Somin on Progress of Property Rights Reform
The political response to Kelo has led to reforms, but it also has led to enactment of ineffective or meaningless laws says Professor Ilya Somin, blaming the problem in part on public ignorance of eminent domain issues.
Referendum initiatives drafted by activists who do not have to appease special interest groups tend to be more effective than most legislative reforms, Somin comments, citing various initiatives across the United States as evidence that political backlash to Kelo has not been as effective as might be expected.
Post-Kelo America: Assessing the progress of property rights reform, reasononline, April 20, 2007. By Ilya Somin.
"Nearly every state legislature has either adopted or considered legislation to curb eminent domain, but only 14 have enacted laws that actually provide significantly increased protection for property rights. Seventeen states have passed laws that purport to restrict eminent domain but actually accomplish very little. Texas, for example, banned 'economic development' takings, but it continues to permit them under other names, such as 'community development.' The most common tactic—used in some 15 states— post-Kelo laws—is to allow economic development condemnations to continue under the guise of alleviating 'blight.' While it may sometimes be desirable to use eminent domain to transform severely dilapidated areas, many states define 'blight' so broadly that almost any neighborhood qualifies. A 2003 Nevada Supreme Court decision, for example, concluded that downtown Las Vegas is blighted. Similarly, a 2001 New York appellate decision held that Times Square is blighted, paving the way for the condemnation of property to build a new headquarters for The New York Times.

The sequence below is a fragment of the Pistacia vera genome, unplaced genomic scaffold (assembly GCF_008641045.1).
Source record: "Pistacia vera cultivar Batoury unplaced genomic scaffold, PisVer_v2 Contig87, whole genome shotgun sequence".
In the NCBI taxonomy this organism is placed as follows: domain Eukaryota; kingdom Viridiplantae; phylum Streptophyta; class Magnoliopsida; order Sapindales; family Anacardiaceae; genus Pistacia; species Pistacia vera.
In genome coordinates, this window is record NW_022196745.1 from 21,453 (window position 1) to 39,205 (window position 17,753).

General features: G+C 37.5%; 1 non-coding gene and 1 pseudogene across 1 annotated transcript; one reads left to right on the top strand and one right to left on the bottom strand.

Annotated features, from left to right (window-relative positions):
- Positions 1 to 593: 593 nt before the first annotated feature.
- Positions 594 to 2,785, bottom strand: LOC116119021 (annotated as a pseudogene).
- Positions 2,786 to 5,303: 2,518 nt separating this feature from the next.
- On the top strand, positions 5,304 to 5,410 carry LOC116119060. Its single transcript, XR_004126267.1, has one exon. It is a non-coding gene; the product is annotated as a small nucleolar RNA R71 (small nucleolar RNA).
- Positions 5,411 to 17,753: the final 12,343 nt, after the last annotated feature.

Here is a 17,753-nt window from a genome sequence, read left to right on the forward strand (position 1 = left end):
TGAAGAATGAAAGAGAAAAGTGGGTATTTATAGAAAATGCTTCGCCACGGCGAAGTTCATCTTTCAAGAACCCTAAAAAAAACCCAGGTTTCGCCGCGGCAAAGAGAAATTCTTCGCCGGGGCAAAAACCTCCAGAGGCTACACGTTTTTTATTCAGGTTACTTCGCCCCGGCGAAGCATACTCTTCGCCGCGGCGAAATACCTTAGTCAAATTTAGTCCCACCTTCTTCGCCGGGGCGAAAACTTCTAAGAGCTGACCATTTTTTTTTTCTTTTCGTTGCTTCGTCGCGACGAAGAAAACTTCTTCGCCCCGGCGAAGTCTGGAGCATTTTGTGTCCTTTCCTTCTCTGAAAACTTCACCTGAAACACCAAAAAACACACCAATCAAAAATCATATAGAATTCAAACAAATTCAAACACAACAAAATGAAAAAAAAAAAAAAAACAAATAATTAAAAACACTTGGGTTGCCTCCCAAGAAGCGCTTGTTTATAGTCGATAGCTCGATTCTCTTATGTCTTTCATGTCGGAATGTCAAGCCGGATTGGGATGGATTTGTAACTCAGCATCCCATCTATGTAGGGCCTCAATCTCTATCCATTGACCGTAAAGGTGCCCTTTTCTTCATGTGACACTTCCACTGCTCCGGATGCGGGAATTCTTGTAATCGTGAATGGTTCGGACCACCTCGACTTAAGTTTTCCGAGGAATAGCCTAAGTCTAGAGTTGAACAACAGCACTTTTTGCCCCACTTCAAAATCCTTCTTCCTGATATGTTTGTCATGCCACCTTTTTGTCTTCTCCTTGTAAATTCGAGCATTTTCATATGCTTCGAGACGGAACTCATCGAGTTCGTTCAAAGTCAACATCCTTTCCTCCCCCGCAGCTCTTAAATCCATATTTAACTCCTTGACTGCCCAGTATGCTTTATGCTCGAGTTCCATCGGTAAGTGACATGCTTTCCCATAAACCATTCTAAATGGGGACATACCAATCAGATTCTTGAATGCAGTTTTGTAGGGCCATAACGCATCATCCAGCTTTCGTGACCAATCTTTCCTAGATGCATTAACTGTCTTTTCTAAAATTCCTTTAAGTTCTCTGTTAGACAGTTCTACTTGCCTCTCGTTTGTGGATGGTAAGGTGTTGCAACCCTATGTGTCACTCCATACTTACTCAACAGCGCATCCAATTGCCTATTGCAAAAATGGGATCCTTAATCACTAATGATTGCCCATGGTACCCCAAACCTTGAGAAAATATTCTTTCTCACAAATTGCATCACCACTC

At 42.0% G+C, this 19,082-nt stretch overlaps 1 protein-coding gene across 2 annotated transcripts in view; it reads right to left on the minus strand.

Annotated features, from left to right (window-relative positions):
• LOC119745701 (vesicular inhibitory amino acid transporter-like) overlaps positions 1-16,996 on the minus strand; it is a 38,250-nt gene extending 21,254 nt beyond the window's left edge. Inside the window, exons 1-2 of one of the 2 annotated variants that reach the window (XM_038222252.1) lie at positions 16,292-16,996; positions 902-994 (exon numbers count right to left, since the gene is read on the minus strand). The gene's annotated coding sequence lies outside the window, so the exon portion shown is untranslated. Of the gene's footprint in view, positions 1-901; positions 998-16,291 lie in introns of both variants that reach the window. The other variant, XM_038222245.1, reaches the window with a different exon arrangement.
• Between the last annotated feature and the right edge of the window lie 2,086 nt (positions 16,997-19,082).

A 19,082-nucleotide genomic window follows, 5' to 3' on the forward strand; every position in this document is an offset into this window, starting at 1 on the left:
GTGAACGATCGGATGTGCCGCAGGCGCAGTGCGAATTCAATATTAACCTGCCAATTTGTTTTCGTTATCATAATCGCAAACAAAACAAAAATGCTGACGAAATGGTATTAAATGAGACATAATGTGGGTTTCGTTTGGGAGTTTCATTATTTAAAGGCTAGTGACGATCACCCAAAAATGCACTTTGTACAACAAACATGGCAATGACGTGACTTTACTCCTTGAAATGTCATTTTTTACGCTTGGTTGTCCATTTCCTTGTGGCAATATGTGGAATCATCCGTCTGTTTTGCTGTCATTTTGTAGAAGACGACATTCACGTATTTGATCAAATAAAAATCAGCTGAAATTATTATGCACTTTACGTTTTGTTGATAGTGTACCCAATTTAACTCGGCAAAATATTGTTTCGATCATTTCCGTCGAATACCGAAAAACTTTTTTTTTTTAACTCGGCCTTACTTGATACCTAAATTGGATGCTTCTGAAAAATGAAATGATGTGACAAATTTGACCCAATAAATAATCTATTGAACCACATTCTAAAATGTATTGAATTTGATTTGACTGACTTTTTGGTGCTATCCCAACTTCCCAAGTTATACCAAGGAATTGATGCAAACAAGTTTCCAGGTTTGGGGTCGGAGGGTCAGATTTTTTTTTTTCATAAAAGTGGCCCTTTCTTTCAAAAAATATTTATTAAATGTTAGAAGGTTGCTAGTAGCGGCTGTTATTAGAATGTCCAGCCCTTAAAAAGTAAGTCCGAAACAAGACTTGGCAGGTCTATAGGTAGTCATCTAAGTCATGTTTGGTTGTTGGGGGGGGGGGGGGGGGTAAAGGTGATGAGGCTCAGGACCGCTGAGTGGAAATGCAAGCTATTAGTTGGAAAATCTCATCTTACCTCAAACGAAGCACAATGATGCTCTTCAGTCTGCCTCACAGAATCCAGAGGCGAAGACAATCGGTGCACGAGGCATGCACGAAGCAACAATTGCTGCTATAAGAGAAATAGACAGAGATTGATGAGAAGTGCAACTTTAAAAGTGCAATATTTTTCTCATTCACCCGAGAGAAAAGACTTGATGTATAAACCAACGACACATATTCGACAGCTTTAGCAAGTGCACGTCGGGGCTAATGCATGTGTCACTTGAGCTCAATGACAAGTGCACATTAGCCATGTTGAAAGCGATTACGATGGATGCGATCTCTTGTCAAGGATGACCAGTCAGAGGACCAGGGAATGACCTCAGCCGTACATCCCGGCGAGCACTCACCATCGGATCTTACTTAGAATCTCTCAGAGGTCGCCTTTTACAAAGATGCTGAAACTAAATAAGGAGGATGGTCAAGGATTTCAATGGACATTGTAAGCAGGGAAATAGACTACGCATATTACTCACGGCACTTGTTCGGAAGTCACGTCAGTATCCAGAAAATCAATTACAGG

"What's more, the states in most need of reform tend to be the least willing to adopt it. Consider the 20 states that have the largest numbers of Kelo-like condemnations, according to data compiled by the Institute for Justice, the public interest law firm that represented the property owners in Kelo. Thirteen of them have enacted either ineffective legislation or none at all. Moreover, two of the states with otherwise effective reforms exempted the parts of those states where most condemnations occur. Pennsylvania's reform includes a five-year exemption for Philadelphia and Pittsburgh, and Minnesota's exempts the Twin Cities area, also for five years. By then, the political uproar over Kelo will likely have subsided, making it easier to extend the exemptions without much public scrutiny.
"Similar shortcomings have bedeviled reform efforts at the federal level. President Bush's June 23, 2006, executive order on Kelo, for example, banned the use of eminent domain for 'private development,' but allowed takings for private owners who promise to use the land for both private and 'public' development. This is the exact argument accepted by the Supreme Court in Kelo, and therefore does little to mitigate the decision's reach. Legislation enacted by Congress in 2005 has been similarly ineffective."